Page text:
For years, Beijing has been under fire from Washington for not letting the renminbi appreciate against the dollar to its market-implied value, with US policymakers arguing China's illiberal currency stance is delaying the rebalancing of the global economy.
Against this backdrop, the IMF's conclusion this week that the RMB was only "moderately" undervalued, citing a correction in China's current account, as opposed to its previous stance that the currency was "significantly" undervalued was something of a bombshell in Washington.
But, the gradual appreciation of the renminbi has taken a step backwards in recent months. Since May, the renminbi began to depreciate against the dollar, albeit only by 1%. This is the first sustained period of depreciation since the currency peg was loosened in 2005 - at the behest of the authorities.
Source: Capital Economics
For three crucial reasons, according to Capital Economics.
The first was to break the taboo that has built up over falls in the value of the renminbi. The PBC has long needed to do this to make good on the promise of introducing more two-way movement in the exchange rate. With the market no longer seeing the renminbi as significantly undervalued and US political attention elsewhere now was a good time to shift.
...a weaker currency has obvious attractions when exports are slowing and inflation is falling.
In May, export growth in China fell to 11.3% from 15.3% on the previous month as a lagging euro zone Chinas biggest trade partner in 2011 meant that the demand for cheap Chinese exports has started to falter. By allowing the currency to depreciate, even this slightly, real trade losses may be skewed for the better. This is all the more important in a country where economic strength governs political and social stability.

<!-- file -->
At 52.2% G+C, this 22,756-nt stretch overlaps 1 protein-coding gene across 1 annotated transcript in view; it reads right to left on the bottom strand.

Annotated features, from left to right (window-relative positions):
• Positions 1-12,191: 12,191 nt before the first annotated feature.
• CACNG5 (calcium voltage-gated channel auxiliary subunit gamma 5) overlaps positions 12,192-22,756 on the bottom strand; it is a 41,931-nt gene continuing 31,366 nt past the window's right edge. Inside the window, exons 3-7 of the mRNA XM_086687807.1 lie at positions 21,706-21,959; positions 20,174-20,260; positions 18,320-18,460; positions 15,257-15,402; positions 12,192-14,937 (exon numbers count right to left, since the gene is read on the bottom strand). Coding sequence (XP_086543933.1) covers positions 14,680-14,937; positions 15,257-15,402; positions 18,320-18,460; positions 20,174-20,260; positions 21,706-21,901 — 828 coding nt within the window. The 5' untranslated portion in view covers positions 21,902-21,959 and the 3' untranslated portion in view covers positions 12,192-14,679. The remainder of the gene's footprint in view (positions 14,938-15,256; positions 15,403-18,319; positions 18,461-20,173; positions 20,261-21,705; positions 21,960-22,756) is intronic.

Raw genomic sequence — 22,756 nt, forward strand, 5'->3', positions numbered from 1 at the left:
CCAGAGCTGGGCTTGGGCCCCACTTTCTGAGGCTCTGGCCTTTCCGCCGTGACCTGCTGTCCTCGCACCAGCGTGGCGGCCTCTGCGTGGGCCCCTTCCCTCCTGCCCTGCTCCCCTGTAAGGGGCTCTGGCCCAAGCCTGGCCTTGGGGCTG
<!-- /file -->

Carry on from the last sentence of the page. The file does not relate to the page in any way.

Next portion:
...we suspect that the PBC increasingly has one eye on the renminbis effective exchange rate. The bulk of the fall against the dollar came in May, just as the dollar was climbing against other major currencies. Indeed, the renminbi has still appreciated about 1% in trade-weighted terms since the beginning of May. In other words, recent weakness against the dollar has only partially offset the dollars strength against other currencies.
In sum, the renminbi will probably trade effectively flat to the dollar by the end of the year, the research house concludes:
The export outlook is poor, inflation looks set to remain low for the next few months and, on our forecasts at least, the dollar is likely to strengthen further against the euro. In those circumstances we can see nothing that would shift the PBCs stance.